March 24, 2016

Light At The End of The Syrian Tunnel?

It is interesting that the Assad regime and its Middle Eastern allies, ISIS, the Arab League, the United States, Turkey, NATO, and the comical Saudi-Turkish-led Syrian "mainstream" opposition are all against the idea of federalism. They won't even entertain it as a possible political solution. They dismiss it out of hand as if federalism is worse than an ISIS caliphate.

The so-called opposition wants Syria to be converted from a secular tyranny to a religious tyranny, and they act like the few sensible people championing federalism are the crazy ones. If they can come up with a better solution then they should offer one at the Geneva talks.

The problem with Assad is that from the very beginning he did not lay out a clear and hopeful political vision to inspire and accomodate all sectors of Syrian society. His only pitch from the start of the war has been, "I'm better than ISIS. I'm better than these Jihadist gangs." Yeah, well, who isn't? If that is his best argument then he doesn't deserve to rule. Putin and Hezbollah saved his ass, and this dumb ass is acting like he's the Emperor of the world.

An excerpt from, "A new federalism: Making it official in Syria's north" Syria Direct, March 22, 2016:
In a meeting last Thursday in the Al-Hasakah oil town of Rumeilan, 200 representatives of Kurdish-controlled territories voted to form a federal system in northern Syria.  

Thursday’s vote united the three Kurdish Self Administration-controlled cantons of Jazirah, Afrin and Kobani under a single “Federal Democratic System of Rojava – Northern Syria.” Other northern Syrian territories controlled by the Syrian Democratic Forces also fall within the new federal system.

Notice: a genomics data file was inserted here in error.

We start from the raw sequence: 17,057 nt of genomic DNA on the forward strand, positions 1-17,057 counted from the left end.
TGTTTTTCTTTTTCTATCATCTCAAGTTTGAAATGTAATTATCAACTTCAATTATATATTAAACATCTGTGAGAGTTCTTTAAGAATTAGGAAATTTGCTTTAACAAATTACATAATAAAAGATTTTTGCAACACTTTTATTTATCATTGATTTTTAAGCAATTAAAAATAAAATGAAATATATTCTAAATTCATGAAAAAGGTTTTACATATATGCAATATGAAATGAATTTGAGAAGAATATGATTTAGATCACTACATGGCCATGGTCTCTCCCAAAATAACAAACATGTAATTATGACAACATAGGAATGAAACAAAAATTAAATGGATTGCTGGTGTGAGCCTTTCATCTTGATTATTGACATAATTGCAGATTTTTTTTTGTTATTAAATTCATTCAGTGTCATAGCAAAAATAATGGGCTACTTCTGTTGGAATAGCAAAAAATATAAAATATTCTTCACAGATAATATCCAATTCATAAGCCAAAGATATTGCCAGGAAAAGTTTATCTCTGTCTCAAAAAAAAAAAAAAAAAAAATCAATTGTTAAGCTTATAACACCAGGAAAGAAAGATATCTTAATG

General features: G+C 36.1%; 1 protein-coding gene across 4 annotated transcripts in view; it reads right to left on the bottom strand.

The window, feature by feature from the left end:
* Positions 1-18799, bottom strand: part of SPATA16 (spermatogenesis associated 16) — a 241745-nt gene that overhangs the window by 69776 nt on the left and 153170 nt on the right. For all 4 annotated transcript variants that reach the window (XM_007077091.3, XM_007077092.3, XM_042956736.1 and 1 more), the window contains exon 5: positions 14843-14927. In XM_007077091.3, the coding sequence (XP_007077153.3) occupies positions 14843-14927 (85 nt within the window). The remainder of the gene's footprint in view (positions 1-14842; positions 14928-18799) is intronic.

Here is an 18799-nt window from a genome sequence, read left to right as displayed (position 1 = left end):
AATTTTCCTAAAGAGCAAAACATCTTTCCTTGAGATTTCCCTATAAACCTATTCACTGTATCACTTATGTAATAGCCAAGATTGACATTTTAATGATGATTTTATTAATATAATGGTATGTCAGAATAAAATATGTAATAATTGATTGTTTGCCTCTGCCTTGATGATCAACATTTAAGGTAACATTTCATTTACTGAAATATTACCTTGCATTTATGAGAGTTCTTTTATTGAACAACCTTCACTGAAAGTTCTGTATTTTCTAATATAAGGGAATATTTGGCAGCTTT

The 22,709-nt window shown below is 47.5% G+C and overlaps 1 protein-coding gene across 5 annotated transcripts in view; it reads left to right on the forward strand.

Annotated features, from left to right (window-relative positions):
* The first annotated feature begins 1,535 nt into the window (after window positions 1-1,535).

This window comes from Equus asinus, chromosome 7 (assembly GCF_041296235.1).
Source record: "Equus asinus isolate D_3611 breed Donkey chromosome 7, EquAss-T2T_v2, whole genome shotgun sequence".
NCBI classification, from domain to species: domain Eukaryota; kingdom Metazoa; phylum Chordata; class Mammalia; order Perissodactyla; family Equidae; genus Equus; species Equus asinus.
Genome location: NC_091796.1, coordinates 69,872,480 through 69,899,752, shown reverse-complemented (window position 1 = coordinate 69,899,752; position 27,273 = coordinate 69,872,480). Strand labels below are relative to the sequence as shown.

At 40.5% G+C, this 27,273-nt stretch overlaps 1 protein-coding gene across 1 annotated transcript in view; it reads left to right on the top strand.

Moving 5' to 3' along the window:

This is not strictly a Kurdish state, according to a statement released after the meeting. The federal system “encapsulates all social components and guarantees that a future Syria will be for all Syrians.”

Mustafa Ebdi, Kurdish journalist living in Kobani, supports federalism

Q: What does the newly announced federalism in northern Syria mean?

There is confusion and ignorance about what the federalism announced in Rojava and northern Syria means. It is not nationalist federalism [for Kurds alone], but rather federalism for all the components. It is not only the Kurds who announced it, they did so alongside most groups in northern Syria: Arabs, Turkmen, Assyrians, Armenians, Chechens, et cetera.

Thursday’s conference was attended by 200 national figures [representatives], most of them rebels and opponents to the Bashar al-Assad regime. The document that came out of that conference expressed their intent to establish a decentralized, federal Syria. The implementation will be over six months.

Q: Some say that the implementation of federalism in the north will be the beginning of the partition of Syria into a number of states (Alawite, Kurdish, Druze, et cetera).

Federalism does not mean partition, but rather the reunification of Syria. Syria today is divided between areas controlled by different military factions, each ruling its city or area according to its own laws. Federalism in the north means the unification of the north within an administration made up of different [ethno-religious] components.

These accusations of partition, predictions and analyses also came up when the Kurdistan Region in Iraq was initially announced. Today, that region remains within Iraq, and most of its leadership is adamant about unity.

Whatever the case, Kurds are Syrians, and they have the right to come to an agreement with the other parties in their area to administer their own affairs.